Jasmin Vardimon, David Lloyd and Doulgeri
Jasmin Vardimon Company
Lilian Baylis Studio, Sadler's Wells
The 2019 programme of JV2—Jasmin Vardimon’s company for nurturing young talent—mixes athletic physicality with the choreographer's apocalyptic, visionary brand of dance theatre. The company gives dancers the platform to develop theatrically as well as choreograph their own material for performance.
Tonight’s triple bill is like watching wood on the campfire crackle and burn red hot into the night. Bodies are equally at home grounded, planted, solid underfoot as well as swaying with the lightness of angels veering between weight and suspension. Dancers hurtle out of the wings like hot flames, only to land as if soft pillows are underfoot rather than a solid wood stage.
NeverLand, by David Lloyd, opens the performance onto an intensely unsettling narrative of the suppressed and the suppressor. Two dancers repetitively bellow, “shah, shah, shah” and on beat the ensemble shake together in unison. I quake in my boots. The performers are close-up and hypnotic as they battle authority out with snakelike fingers as if performing ancient magic, taking turns to control the troupe.
The floor is laden with autumnal leaves and the fight become so brutal it’s often hard to share the same physical space without occasionally averting gaze away from the performers. They’ve been taught that powerful skill of meeting the audience's gaze head-on. It makes Hunger Games look like playground fun.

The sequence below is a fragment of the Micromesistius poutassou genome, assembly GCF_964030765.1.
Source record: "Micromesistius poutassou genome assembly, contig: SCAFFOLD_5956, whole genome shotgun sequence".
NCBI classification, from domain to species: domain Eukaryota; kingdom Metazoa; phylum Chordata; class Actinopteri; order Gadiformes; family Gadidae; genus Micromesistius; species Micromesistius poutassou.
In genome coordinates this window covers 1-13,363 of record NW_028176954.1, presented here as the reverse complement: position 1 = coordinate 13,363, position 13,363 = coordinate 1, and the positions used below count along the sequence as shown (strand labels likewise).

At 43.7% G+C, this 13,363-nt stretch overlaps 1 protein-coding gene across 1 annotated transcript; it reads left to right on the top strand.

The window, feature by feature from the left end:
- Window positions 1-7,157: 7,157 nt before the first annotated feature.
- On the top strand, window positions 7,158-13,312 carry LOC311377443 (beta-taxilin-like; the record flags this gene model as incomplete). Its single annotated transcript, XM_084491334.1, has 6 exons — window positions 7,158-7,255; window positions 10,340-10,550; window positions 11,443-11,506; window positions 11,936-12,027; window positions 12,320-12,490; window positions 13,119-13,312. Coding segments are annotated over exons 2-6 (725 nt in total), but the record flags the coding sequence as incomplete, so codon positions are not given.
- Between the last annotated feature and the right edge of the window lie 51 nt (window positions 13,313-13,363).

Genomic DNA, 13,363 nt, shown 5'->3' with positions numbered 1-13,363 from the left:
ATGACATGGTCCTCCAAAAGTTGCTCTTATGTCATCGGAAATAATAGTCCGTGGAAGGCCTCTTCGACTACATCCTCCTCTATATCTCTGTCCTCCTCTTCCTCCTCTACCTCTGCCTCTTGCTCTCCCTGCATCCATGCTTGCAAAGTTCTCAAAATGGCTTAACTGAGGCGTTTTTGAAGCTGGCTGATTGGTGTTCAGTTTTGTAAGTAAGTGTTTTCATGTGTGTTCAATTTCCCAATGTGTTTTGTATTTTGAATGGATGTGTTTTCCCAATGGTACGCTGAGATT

The second piece of the evening, Laboratory by Marie Doulgeri, examines the inner workings of the performers. They appear like prisoners, heads bowed, hands behind backs, shuffling across the stage in lines, with a single cream curtain rippling in the background. At one point, a dancer strikes and delivers a narrative with real heart. Her words, like a flowing poem, tumble out rhythmically as she muses on the relationship between art and emotion. While this builds depth and is clearly designed to signpost the themes of the piece, the choreography speaks for itself.
The final piece, Jasmin Vardimon’s Tomorrow, snatches movement scenes from other pieces in her repertoire. Echoes of Pina Bausch’s Rite of Spring knitted into its fabric lends power to the ensemble. Dancers rise and fall moving from barrel turns into fields of billowing feathers flying around the stage, blown there by the dancers’ breath.
Multiple images resonate from heads hanging low as the ensemble shuffle onto the stage to collapsing like a pack of cards one after the other to dancers being carried on shoulders like small children. The overall sense of the piece is that the dancers work closely together as a tight community.
Everything about this evening is created to showcase the extraordinary young talent as dancers blast, pummel and literally fight—with elbows in boxer stance—their way through the performance. Each piece demonstrates an insurmountable range and breath of technical and dramatic skill. Hair flowing, guns blazing, as the dancers crawl, leap, shuffle and crouch, the sheer unadulterated love of movement and energy is celebrated with overflowing joy and power.